For me, I would prefer to not have my face on the album cover. I don't mind being in the public, but it's just not really my personality, and it's not really why I'm into this. I like making art, and that's it. I don't really want to be a celebrity, seriously. I like my privacy.
I think Sydney has so much natural beauty; it's just a beautiful city.
I think, in the early years, my biggest influences would have been... Daft Punk was a huge one for me, I bought their main record when I was nine; at a young age, I was into music. The Prodigy, Gorillaz were big ones.
I think I put a lot of special attention towards creating interesting textures and unique sounds. Music essentially boils down to two main elements: rhythm and melody. I feel tones and textures often get overlooked, so I like to take my time finding the right sounds.
Along with 'Free,' where I sing quite a bit, there are additional songs on 'Skin' where you can hear my voice in the background - lots of 'oohs' and 'aahs.' But more often than not, I use my vocals to prompt other rappers and singers to feel calmer, better, bolder.
My main inspirations come from early '90s Trance, the French electro movement round '06, then a bunch of artists like Flying Lotus, J Dilla, Moby, The Prodigy. So I'd say it's some kind of experimental electronica with a strong hip hop influence. It's chilled, but people can still get super crazy and dance to it.
Combining sounds that are from another universe with the classic songwriting structures never gets old for me.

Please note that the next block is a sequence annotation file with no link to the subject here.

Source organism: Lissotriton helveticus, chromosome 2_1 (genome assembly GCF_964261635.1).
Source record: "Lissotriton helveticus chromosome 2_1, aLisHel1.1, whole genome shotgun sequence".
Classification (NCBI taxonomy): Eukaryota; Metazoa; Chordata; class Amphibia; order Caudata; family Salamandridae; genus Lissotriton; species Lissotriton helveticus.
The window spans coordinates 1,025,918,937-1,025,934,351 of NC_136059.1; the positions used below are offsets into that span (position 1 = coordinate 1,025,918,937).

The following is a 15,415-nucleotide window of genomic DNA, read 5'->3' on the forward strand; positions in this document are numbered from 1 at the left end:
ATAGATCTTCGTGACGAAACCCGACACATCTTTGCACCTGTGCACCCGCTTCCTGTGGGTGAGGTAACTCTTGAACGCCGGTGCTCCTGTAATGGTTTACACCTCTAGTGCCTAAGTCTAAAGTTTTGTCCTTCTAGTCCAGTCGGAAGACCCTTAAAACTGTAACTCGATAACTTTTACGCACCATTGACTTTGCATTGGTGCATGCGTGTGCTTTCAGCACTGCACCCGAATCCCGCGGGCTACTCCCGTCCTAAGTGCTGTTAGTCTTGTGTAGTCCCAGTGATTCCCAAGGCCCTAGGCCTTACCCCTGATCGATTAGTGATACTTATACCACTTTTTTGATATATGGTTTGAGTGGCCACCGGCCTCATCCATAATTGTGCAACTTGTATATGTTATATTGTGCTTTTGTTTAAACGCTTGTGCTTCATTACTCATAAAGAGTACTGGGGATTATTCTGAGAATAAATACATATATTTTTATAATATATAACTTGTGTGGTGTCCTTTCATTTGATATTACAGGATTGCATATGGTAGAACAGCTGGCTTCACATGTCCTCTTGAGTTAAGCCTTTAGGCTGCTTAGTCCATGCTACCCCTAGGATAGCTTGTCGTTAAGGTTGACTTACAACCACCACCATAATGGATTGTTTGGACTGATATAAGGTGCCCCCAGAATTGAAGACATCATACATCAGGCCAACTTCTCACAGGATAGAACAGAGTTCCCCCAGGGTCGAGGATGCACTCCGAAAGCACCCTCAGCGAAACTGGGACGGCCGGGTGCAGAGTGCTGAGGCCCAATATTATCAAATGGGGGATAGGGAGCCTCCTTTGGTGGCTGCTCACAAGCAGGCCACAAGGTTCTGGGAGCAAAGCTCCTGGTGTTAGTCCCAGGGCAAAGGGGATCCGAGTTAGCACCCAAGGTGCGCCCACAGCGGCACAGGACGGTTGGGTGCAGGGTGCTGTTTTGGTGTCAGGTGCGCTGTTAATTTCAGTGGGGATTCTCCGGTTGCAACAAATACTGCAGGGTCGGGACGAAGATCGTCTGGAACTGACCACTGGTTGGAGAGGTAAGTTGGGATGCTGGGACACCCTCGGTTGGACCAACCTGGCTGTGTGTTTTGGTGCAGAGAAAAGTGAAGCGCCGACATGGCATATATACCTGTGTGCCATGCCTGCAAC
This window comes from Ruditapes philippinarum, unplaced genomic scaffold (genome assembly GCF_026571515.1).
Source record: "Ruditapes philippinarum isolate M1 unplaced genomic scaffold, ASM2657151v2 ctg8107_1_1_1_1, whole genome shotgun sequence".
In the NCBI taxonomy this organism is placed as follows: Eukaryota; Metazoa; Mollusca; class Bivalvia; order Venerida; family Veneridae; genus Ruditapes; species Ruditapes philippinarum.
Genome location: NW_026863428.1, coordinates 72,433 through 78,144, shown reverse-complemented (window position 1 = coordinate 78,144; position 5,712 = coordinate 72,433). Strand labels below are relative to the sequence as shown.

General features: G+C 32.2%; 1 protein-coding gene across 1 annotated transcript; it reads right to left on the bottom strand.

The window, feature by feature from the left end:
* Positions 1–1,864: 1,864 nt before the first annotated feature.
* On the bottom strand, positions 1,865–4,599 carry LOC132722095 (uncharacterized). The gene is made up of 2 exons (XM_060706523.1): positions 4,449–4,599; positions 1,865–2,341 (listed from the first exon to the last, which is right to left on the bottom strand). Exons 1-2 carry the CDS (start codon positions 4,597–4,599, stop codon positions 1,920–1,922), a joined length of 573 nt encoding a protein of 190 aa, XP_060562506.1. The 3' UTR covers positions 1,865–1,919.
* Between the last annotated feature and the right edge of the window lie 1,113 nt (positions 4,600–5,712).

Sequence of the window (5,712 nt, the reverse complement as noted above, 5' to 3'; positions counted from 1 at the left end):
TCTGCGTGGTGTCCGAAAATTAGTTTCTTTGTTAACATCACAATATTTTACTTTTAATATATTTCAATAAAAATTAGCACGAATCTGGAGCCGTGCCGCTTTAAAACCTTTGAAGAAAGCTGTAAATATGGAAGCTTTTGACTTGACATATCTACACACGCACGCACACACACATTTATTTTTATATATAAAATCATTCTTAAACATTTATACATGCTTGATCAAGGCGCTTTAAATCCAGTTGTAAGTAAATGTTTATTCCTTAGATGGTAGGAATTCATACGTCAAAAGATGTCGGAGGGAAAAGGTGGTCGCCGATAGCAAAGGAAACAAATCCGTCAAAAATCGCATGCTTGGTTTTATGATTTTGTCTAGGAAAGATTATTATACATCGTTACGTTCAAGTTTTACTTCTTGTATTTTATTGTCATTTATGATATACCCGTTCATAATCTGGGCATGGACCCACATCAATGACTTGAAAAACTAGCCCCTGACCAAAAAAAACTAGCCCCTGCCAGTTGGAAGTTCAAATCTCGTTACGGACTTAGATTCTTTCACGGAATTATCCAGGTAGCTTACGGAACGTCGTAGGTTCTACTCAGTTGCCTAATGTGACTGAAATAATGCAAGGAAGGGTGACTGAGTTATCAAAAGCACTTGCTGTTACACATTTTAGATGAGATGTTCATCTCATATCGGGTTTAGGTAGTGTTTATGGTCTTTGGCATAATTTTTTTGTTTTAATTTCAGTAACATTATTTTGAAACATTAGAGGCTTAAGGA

The minute I saw the front page of the 'Daily Telegraph' - me with my arm around the latest 'X-Factor' contestant - I realised I'd gone into a new realm.
I don't think I can name any names or anything, but this is what I've wanted to do for a long time: to have Flume as my creative outlet and to work on the biggest songs in the world, like pop, and come up with the idea and send it off.
This life and this job and this position that I'm put in, it forces you to grow up quick. I definitely got dropped in the deep end.
In the right context, you can make ugly sounds, different sounds feel right at home.
The thing I find frustrating about rock music is, how different can you make an acoustic drum kit sound, an electric guitar and vocals?
The thing I find frustrating about rock music is, how different can you make an acoustic drum kit sound, an electric guitar and vocals? It's very stuck, whereas with electronic music, new sounds are being created.
For me, one of the downfalls of electronic music is that it can feel a little soulless or robotic.
A lot of electronic music out there feels cold. I want to incorporate a human element.
I'd like to do some crazy art installations and design some weird synthesizers and work with other people and make some fun stuff for a bit. Maybe tap into virtual reality stuff or maybe write another record... We'll see.
I'm not thinking about the next record really yet. I kind of want to do a bunch of stuff with Jonathan Zawada, the guy who did the album art. I'd like to do some crazy art installations and design some weird synthesizers and work with other people and make some fun stuff for a bit. Maybe tap into virtual reality stuff or maybe write another record.
I used to never feel pressure to be creative; it's always just been a fun thing. And then suddenly, it's my job, and people are asking, 'Where's the record?'
I struggled with the pressure of having the successful record after the first record. Second album syndrome. I'm living proof; it's very real. It was like a psychological battle to be creative. I used to never feel pressure to be creative; it's always just been a fun thing. And then suddenly it's my job, and people are asking, 'Where's the record?'
I want to fuse the abrasive and the beautiful.